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Press Packet #1: Press Release
(June 23, 1999) CSR Fact Sheet #1 (CSR in California)
  CSR Fact Sheet #2 (California vs. Tennessee)

Press Release: June 23, 1999

Contact: Michelle Bullwinkle, AIR, (650)843-8177
  Jess Cook, RAND, (310) 393-0411, ext 6228

Early Results from Study of Class Size Reduction in California:
Researchers Find Achievement Gains But Effects on Teacher Quality, District Finances May Worsen Inequities

Early findings from an ongoing evaluation of California's massive, K-3 class size reduction (CSR) initiative indicate that students of all backgrounds have made small achievement gains, but teacher quality has suffered and many districts, particularly in urban areas, face difficulties in finding staff, space, and funds for the new classrooms required.

A newly-released report, Class Size Reduction in California: Early Evaluation Findings, 1996-l998, provides the following snapshot of CSR’s impact so far:

  • There is a small positive gain in achievement associated with being in a reduced size class, and this gain is realized by all groups of students.
  • Almost all 1st and 2nd grade students and almost two-thirds of all kindergarten and 3rd grade students are in reduced size classes.
  • Districts serving low-income and minority students and English language learners (ELL students) have been slower to implement and have received disproportionately less CSR revenue as a result.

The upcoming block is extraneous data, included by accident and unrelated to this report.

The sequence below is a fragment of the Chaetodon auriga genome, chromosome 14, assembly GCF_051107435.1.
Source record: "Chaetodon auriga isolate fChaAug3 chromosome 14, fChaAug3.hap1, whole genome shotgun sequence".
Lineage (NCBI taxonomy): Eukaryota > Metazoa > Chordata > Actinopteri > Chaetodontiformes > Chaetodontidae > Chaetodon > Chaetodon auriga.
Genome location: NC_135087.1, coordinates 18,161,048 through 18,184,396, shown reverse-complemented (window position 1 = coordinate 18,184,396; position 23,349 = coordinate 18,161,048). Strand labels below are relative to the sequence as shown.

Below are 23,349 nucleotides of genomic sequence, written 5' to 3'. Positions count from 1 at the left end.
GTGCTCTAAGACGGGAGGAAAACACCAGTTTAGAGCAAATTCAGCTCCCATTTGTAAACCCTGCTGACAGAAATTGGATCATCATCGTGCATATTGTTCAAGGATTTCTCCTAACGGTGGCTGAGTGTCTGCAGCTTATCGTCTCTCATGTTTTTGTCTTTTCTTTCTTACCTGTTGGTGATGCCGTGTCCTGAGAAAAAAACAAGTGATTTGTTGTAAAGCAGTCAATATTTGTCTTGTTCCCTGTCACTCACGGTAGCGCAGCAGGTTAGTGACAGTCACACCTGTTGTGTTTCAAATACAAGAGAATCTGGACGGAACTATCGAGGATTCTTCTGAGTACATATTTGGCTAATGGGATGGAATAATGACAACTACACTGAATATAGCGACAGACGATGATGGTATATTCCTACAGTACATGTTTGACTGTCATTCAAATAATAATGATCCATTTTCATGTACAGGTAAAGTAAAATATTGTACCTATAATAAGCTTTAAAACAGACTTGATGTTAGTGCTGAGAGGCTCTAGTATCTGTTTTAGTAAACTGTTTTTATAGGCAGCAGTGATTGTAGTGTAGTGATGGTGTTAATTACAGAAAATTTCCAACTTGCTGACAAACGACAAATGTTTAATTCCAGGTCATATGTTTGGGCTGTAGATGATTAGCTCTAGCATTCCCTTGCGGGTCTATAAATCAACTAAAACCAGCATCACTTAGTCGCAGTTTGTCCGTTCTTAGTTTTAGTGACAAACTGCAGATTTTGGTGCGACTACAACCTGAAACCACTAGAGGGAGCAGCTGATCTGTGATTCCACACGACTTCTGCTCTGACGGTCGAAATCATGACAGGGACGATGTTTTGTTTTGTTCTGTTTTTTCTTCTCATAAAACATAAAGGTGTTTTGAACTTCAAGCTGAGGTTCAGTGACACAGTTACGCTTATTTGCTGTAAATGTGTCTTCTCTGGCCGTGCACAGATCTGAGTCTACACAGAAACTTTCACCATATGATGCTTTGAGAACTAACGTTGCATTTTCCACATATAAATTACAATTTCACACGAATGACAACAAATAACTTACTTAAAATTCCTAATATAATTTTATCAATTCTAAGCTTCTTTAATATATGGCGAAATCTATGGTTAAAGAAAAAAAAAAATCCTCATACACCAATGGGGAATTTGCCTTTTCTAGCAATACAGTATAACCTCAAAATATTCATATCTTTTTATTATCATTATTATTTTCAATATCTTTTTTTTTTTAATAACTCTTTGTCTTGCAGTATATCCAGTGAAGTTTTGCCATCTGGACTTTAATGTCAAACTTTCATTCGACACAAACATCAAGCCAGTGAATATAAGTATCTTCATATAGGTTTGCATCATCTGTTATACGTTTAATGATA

• To implement CSR this rapidly, many schools have taken space from other programs to use for classrooms. Facility shortages in schools serving low-income, minority, and ELL students mean that these schools have reduced class size more slowly and faced greater demands on existing space.
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  • The costs of CSR have exceeded the revenues in many districts, and many have taken resources from other programs to make up the deficit. Districts serving low-income, minority and ELL students have higher costs and are more likely to have taken resources from other activities to support the implementation of CSR.
  • The K-3 teacher workforce in California has increased by 38%, but the overall preparation level of K-3 teachers has declined. Schools serving low-income, minority, and ELL students have suffered a far greater decline in the qualifications of teachers than other schools.
  • Teaching practices are very similar in large and small classes, but teachers in small classes spend somewhat less time on discipline and spend somewhat more time working one-on-one with problem readers and attending to individual students’ personal concerns.
  • Parents of students in reduced classes have more contact with teachers and are more satisfied with their child’s education.

The four-year evaluation, mandated by the state legislature, is being conducted by a consortium of research agencies led by the American Institutes for Research (AIR) and RAND and including Policy Analysis for California Education (PACE), WestEd, and EdSource. The first-year findings represent "a finger on the pulse rather than a full diagnostic report," said George Bohrnstedt, senior vice president for research at AIR. Even at this early stage, however, the research verifies that CSR is having powerful effects on the state’s school system, not all of them positive. "Our findings imply that some mid-course adjustments might increase the program’s benefits," said Brian Stecher, senior social scientist at RAND.